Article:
Perhaps the one bright spot, the one slowly moving but placid stretch of water we’ve experienced came in May. This year’s local government elections proved once again, that our politics, at the electoral level, isn’t broken. People vote, and they vote based on recent events. There was clearly a significant motivation behind the minorities, who all, it seems, came out to vote for parties (or a party really – okay Helen, we’ll give you that) that they felt now represents their interests. Those in the Western Cape kept a government they believe has made a significant improvement to previous local governments. In the rest of the country, the ANC lost significant votes, including in coloured and Indian areas in Gauteng it had previously held.
Even the ANC itself conceded that Malema’s “the whites are criminals, they stole the land” and his “The DA is for whites, the ANC is for you” probably didn’t help. His raspy singing voice probably made the ANC choir’s overall tune less attractive. Malema seemed to drive minorities to the DA. Now that they’re there, they probably won’t leave for some time.
There were also significant lessons for what happens when the ruling party doesn’t govern. In Limpopo, the poll was just 50.5%, in the North West 53.47% and in Mpumalanga 55%. This means that nearly half the population couldn’t be bothered to perform the basic act of democracy, which had been denied to them and their parents just 18 years ago. There are several reasons for this, in these provinces it was hardly a contested election, there was no opposition to speak of. But it also means that there are plenty of votes lying fallow, for some enterprising politician to snap up at some point.
The year 2011 will be remembered for many things. The biggest political story of the year was probably Malema – his rise and fall. Along with that went the demise of nationalisation’s greatest (and possibly only) champion. For some, that will be enough of a reason to celebrate. But the fact is, we haven’t actually done anything to help make a better life for all.
The flip side to the Malema story is the Zuma story. They’ve been on opposite sides of the same pendulum. Zuma appears stronger now as Malema has sunk. But that doesn’t mean anything. He certainly hasn’t come up with any plans to improve our lives. He just prevaricates over squabbles in his Cabinet, and looks on as no decisions are made. Look at the finance minister calling for more international investment, while three of his ministers, with Zuma’s presumed approval, try their best to keep Walmart out. It’s embarrassing, stupid and massively dangerous.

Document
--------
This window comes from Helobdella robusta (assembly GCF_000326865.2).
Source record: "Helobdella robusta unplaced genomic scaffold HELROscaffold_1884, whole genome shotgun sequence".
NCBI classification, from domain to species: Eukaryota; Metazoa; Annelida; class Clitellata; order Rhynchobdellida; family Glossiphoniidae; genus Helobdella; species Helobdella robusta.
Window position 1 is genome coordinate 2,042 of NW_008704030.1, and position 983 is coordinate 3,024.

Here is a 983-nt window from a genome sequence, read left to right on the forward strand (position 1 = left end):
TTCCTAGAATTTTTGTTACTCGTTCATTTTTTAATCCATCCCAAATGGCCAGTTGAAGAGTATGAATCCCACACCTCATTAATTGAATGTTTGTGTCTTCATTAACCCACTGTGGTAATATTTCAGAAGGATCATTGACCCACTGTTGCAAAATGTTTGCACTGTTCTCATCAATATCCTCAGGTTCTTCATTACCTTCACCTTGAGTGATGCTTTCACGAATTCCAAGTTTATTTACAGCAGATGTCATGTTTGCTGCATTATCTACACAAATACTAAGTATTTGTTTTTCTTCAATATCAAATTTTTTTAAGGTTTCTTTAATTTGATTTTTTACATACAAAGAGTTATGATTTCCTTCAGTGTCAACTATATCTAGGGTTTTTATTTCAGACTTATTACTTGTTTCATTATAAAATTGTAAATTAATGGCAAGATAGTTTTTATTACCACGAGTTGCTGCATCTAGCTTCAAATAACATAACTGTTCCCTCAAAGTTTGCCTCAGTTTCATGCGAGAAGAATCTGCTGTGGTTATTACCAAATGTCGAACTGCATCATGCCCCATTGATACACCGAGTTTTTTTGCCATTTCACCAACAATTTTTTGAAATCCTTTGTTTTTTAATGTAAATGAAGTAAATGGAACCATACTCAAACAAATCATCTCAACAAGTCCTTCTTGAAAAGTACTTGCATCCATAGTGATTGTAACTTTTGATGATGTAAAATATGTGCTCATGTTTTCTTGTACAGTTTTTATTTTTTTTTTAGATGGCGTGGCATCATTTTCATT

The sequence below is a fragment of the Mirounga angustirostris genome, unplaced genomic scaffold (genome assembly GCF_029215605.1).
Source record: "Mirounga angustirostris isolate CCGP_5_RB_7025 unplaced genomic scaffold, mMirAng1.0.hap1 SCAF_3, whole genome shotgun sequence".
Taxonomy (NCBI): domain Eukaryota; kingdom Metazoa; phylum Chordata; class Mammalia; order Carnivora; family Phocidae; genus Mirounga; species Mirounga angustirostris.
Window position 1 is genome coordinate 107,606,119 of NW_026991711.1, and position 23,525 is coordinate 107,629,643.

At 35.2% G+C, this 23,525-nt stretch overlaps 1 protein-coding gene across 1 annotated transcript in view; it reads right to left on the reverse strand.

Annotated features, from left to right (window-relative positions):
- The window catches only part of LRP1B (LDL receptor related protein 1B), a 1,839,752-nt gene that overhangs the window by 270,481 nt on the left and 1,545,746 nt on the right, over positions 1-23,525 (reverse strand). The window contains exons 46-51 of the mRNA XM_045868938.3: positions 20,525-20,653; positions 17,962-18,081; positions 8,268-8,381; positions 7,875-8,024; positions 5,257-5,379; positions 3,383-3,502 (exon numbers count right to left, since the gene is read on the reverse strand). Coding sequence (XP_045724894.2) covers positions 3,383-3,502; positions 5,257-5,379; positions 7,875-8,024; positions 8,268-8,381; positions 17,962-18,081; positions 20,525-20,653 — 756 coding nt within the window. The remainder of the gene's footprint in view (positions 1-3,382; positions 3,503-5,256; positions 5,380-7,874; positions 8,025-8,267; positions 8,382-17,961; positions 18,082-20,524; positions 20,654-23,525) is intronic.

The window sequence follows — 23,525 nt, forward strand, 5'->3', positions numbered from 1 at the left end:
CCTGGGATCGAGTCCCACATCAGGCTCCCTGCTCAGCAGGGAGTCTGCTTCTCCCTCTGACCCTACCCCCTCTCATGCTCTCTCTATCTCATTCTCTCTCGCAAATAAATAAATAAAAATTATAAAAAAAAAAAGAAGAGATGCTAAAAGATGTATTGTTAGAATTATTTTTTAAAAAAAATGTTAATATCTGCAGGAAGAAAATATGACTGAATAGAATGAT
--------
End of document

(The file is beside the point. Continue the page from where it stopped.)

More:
And in the meantime, our problems have coming home to roost. The disaster facing local government is beginning to creep into the bigger metros. In the City of Joburg, it seems there’s simply no money, leading to an idiotic “cut-off blitz” where people who allegedly haven’t paid their bills are being cut from the main power grid. In the main it seems the council’s own laws are being flouted in the process, and the city is likely to be told by a high court that it’s behaving illegally. It’s a sign of huge desperation. And if this is happening in the country’s biggest media market, you can imagine what’s happening elsewhere.
Meanwhile our mines are getting older, with no point in investors pouring more money in. Our economy, generally, is slowly slipping; the EU crisis could well be the tipping point. Despite calls from Zuma, Mantashe and Pravin Gordhan, the number of people on government grants is rising. Government’s wage bill is growing alarmingly as well – in the opposite direction to productivity.
It seems our problem is really simple. If Zuma moves in the “jobs” direction, Cosatu howls. If government tries to get tough with unions, the unions howl individually. If Zuma moves against corruption, no one can take him seriously. Especially when people like Willem Heath are appointed to the Special Investigations Unit. If Zuma tries to encourage investment, everyone asks him about Malema, and he can’t speak about that now can he? And if he tries to move in a rightward social policy direction, us nasty media liberals scream and shout.
But he’s not the problem, he’s a symptom of what happens when an over-broad church evicts someone who does take charge. And it’s never going to be in Zuma’s interests to row hard in any direction for long.
Once you’re moving with the current, it can be hard to get momentum to go in the direction of your choice. The longer you stay rudderless, the longer you remain without direction – you drift, without power, destined to never make choices. This would seem to be our destiny for the moment. And in the meantime, we’ll just sink a little more, a little further into poverty, into frustration, and eventually, into anger. DM
"The world doesn't make sense so why should I paint pictures that do?" ~ Pablo Picasso